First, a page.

New American Bible (Revised Edition)
Nicodemus.[a] 1 (A)Now there was a Pharisee named Nicodemus, a ruler of the Jews.[b] 2 He came to Jesus at night and said to him, “Rabbi, we know that you are a teacher who has come from God, for no one can do these signs that you are doing unless God is with him.”(B) 3 Jesus answered and said to him, “Amen, amen, I say to you, no one can see the kingdom of God without being born[c] from above.” 4 Nicodemus said to him, “How can a person once grown old be born again? Surely he cannot reenter his mother’s womb and be born again, can he?”(C) 5 Jesus answered, “Amen, amen, I say to you, no one can enter the kingdom of God without being born of water and Spirit.(D) 6 What is born of flesh is flesh and what is born of spirit is spirit.(E) 7 Do not be amazed that I told you, ‘You must be born from above.’ 8 The wind[d] blows where it wills, and you can hear the sound it makes, but you do not know where it comes from or where it goes; so it is with everyone who is born of the Spirit.”(F)Read full chapter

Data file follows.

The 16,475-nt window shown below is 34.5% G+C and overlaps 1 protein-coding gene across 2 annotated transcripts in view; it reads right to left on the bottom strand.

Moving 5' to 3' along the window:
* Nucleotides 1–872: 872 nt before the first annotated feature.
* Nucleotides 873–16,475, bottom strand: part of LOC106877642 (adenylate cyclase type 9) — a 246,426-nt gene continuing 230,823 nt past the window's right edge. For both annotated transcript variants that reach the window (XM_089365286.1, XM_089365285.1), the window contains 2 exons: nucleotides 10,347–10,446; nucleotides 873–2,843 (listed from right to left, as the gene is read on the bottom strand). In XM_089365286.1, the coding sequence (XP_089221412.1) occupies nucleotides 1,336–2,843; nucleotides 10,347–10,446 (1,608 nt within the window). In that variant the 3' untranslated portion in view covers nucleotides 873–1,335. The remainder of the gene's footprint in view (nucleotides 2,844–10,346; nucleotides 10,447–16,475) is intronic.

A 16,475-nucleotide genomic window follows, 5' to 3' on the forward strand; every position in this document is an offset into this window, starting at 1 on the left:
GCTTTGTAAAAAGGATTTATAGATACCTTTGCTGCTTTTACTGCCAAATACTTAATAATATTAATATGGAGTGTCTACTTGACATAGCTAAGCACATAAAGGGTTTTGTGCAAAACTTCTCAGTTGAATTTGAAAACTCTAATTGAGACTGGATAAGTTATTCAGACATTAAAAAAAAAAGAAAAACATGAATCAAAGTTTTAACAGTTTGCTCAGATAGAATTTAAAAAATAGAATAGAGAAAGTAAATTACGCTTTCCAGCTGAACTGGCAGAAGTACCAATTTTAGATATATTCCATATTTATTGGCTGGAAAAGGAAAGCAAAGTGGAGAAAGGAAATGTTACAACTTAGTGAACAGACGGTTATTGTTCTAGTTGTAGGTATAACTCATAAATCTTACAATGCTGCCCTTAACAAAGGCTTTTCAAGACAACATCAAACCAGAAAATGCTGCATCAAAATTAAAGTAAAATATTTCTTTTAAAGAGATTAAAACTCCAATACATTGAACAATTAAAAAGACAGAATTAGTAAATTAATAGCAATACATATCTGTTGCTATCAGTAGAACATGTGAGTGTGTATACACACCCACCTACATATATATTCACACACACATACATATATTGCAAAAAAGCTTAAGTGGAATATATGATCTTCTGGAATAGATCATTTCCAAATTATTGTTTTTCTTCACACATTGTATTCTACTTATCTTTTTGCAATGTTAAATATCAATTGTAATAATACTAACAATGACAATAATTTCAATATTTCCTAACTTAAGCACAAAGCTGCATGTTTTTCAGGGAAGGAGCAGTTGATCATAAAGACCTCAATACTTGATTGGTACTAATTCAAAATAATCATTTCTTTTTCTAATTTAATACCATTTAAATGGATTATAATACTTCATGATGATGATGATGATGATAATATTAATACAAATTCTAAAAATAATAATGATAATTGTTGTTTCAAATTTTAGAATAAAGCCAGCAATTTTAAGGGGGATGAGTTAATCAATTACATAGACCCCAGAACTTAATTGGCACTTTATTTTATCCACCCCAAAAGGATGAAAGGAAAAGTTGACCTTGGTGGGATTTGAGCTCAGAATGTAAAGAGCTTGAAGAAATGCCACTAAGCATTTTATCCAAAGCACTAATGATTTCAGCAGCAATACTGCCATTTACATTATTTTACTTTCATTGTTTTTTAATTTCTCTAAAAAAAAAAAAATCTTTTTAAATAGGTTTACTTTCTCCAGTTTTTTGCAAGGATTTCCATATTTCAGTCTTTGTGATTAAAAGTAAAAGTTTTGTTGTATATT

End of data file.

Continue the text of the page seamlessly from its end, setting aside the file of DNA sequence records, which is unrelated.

- 3:1–21 Jesus instructs Nicodemus on the necessity of a new birth from above. This scene in Jerusalem at Passover exemplifies the faith engendered by signs (Jn 2:23). It continues the self-manifestation of Jesus in Jerusalem begun in Jn 2. This is the first of the Johannine discourses, shifting from dialogue to monologue (Jn 3:11–15) to reflection of the evangelist (Jn 3:16–21). The shift from singular through Jn 3:10 to plural in Jn 3:11 may reflect the early church’s controversy with the Jews.
- 3:1 A ruler of the Jews: most likely a member of the Jewish council, the Sanhedrin; see note on Mk 8:31.
- 3:3 Born: see note on Jn 1:13. From above: the Greek adverb anōthen means both “from above” and “again.” Jesus means “from above” (see Jn 3:31) but Nicodemus misunderstands it as “again.” This misunderstanding serves as a springboard for further instruction.
- 3:8 Wind: the Greek word pneuma (as well as the Hebrew rûah) means both “wind” and “spirit.” In the play on the double meaning, “wind” is primary.